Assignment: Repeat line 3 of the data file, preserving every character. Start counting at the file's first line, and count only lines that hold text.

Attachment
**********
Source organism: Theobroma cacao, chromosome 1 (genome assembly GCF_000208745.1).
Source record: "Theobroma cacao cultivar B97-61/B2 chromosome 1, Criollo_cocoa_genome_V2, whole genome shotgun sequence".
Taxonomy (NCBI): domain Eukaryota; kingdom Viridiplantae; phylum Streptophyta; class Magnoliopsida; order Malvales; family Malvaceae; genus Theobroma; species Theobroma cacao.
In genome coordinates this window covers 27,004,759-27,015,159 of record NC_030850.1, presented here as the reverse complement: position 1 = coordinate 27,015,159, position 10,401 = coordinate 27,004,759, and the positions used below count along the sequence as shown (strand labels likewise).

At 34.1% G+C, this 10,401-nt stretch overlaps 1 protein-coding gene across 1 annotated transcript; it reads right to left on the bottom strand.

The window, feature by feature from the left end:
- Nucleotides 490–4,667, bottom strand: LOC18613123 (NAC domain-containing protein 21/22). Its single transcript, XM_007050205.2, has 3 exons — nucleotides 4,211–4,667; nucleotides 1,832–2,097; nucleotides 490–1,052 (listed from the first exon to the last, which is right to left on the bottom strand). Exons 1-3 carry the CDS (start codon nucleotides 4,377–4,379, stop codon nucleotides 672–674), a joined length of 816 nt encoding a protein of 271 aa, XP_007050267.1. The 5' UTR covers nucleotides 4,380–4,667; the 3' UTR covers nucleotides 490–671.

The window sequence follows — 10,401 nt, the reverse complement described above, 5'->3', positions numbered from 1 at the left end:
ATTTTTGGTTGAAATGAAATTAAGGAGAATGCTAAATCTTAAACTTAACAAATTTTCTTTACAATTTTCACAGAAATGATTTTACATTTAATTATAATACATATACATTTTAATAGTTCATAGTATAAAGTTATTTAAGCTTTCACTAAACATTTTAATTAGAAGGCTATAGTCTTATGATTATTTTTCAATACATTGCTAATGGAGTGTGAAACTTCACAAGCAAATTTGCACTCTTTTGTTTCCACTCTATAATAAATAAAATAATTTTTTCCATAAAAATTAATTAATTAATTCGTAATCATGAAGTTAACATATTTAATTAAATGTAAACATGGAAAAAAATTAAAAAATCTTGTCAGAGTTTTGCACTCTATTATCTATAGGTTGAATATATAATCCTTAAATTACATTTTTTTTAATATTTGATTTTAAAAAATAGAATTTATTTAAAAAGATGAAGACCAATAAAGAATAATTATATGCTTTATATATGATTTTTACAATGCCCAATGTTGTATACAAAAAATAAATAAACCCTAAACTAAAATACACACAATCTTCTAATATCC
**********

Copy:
Taxonomy (NCBI): domain Eukaryota; kingdom Viridiplantae; phylum Streptophyta; class Magnoliopsida; order Malvales; family Malvaceae; genus Theobroma; species Theobroma cacao.